“But why does it have the name Alzheimer’s if memory loss is normal for people when they get older?” I asked.
“Nina, Grandma is going to be different every time we see her. She has a disease that will affect the family members just as much as she is being affected. As time goes on, she will most likely not recognize you or even me.”
After she was diagnosed with Alzheimer’s, our visits would lack the deep conversations and detailed stories about the past. Her forgetfulness was small and innocent at first, but it took a turn for the worst when I was in middle school. My parents made the decision to place my grandparents in an assisted living home where there would be a trained caretaker to look over my grandmother and her safety. Months went by in the assisted living home and my grandmother eventually lost recognition of who my father was. My dad reminded me every time we walked through the sliding black doors of the assistant living home to go with the flow and whatever grandma talks about it just carry on. “Hi Mommy. It’s me your son, Fred. Your granddaughter Nina came to see you.” My father would say as he leaned in close to put his arm around his fragile mother.
Every time her family came to see her we had to introduce ourselves to her like strangers meeting for the first time, because to her that’s what we were. From then on I knew my grandmother would never be the same again because of this terrible unexplained disease that affects so many people.
Why were these roots so entwined with one another? Was it representing the unexpected twists and turns that formed the base as they continued to grow? I turned back around and faced the river looking upstream thinking of the different obstacles and bumps that the river traveled through before it approached me. Did it have more sunny days than rainy days? How rough did the current get when unexpected storms would strike and how peaceful and still was the current on relaxing summer days?
‘I am going to die’ was the first thought that came to mind, even though that was a tad bit dramatic. Shingles happen in older people who are in their sixties and seventies, not young people. I rushed home and went to the emergency clinic down the road. After the tedious blood pressure, height, and weight screenings were done I sat anxiously behind the blue curtain waiting for the doctor. Finally the doctor came in and asked me the famous first question “What brings you in here today?” I explained to her that I might have a case of the shingles. She took a look at my neck and confirmed that the red blistering was indeed shingles. She told me that I was the youngest patient she had seen to come in with this painful outbreak. I asked her why it happened in me at 19. She explained to me that since I had a mild case of chicken pox when I was younger than it can come in contact later on in my life, but that it is extremely unusual and rare for young people to break out in them. The only explanation we could come up with was that it was a strange health coincidence since I do not have any family medical history due to my adoption.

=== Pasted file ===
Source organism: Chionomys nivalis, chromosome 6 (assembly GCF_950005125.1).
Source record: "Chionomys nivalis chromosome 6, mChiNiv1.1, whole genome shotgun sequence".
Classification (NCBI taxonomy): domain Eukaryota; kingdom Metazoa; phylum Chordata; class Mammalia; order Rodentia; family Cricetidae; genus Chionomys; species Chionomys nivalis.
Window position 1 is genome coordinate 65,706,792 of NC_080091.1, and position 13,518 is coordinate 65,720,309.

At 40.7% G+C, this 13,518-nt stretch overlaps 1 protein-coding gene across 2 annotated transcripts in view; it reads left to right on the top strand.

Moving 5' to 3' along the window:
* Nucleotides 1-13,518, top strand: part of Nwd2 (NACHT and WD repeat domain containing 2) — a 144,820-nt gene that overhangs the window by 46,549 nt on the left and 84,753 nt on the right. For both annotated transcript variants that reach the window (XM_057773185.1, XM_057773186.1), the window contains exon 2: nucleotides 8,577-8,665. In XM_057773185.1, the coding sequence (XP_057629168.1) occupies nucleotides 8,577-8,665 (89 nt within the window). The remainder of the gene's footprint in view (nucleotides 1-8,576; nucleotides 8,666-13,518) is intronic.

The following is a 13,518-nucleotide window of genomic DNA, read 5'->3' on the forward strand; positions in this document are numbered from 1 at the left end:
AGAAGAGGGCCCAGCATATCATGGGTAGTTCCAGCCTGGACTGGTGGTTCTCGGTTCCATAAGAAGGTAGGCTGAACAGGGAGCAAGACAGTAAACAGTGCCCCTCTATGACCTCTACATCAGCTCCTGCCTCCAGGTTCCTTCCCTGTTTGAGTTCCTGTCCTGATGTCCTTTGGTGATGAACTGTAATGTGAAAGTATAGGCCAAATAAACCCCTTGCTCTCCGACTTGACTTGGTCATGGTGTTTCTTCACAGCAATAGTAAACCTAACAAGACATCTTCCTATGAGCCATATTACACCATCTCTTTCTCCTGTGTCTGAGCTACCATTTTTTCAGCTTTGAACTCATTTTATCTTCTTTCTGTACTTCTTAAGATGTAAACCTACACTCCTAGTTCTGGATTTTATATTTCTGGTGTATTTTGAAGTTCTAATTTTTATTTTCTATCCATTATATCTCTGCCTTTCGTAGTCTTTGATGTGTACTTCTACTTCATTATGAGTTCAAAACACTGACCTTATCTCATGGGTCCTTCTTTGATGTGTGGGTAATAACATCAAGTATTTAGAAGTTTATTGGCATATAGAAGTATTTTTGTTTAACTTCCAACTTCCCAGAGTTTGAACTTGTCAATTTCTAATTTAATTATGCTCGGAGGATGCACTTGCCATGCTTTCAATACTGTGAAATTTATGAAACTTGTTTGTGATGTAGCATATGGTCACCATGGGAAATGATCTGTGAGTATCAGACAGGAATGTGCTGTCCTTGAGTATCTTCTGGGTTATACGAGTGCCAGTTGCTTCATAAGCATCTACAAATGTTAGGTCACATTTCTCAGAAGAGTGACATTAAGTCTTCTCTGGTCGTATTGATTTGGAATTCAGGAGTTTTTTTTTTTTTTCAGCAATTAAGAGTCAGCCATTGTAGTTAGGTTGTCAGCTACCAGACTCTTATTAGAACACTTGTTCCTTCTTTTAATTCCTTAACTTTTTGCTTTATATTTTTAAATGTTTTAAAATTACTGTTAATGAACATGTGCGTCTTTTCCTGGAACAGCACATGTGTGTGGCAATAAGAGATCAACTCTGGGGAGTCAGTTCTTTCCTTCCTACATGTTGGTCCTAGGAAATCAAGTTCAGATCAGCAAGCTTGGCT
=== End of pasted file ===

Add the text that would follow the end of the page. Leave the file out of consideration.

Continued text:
It was a blistering hot day in June three years ago. My father and I packed the car and drove to Ohio to celebrate my grandmothers 94th birthday. I hadn’t seen her in several years so I was eager to see her on her special day. The assistant living home still carried the lingering creepy smell in the hallways that I remembered from years ago. I walked in room 112 where I saw my grandmother in her wheel chair slouched over. I carefully and quietly walked into her room and sat in the chair right in front of her. She was super thin and did not look like the grandmother who once held open the screen door with excitement to see her family on the holidays. As I examined how much she changed from just a couple of years I could feel a lump in my throat form and tears blurring my vision. We spent the afternoon together in silence holding hands and flipping through old photo albums. She did not look up or say anything, but I knew she understood what the photos meant to her. She abruptly placed her wrinkled hands over certain photographs and would rub the faces in the pictures which led to me believe she still remembered something. We had a birthday cake delivered to her room, served with her favorite soda on the side and sang happy birthday to her. “Even though I walk through the shadow of death I will fear no evil, for you are with me.” I was almost done reading Psalm 23 at her funeral. My grandma died at age 94 the following November. Alzheimer’s is the 6th leading cause of death in the United States. However, there is still not an exact explanation of how Alzheimer’s develops in people and there is still not a cure. This unexplainable disease robbed my grandmother’s energy, memory, family, and life.
As I looked across the river I see the sun hiding parts of the trees with shade while casting light on the other half. What secrets were the trees hiding and what accomplishments were boasting out proudly when the sun hit them? I turned my body and let my mind wonder as I watched the water flow downstream. I had experienced unexplained events in my life and so had my grandmother. As I watch the river move down stream I can’t help but wonder what more unexplained changes and mysteries that will form the river as it makes its way to its destination.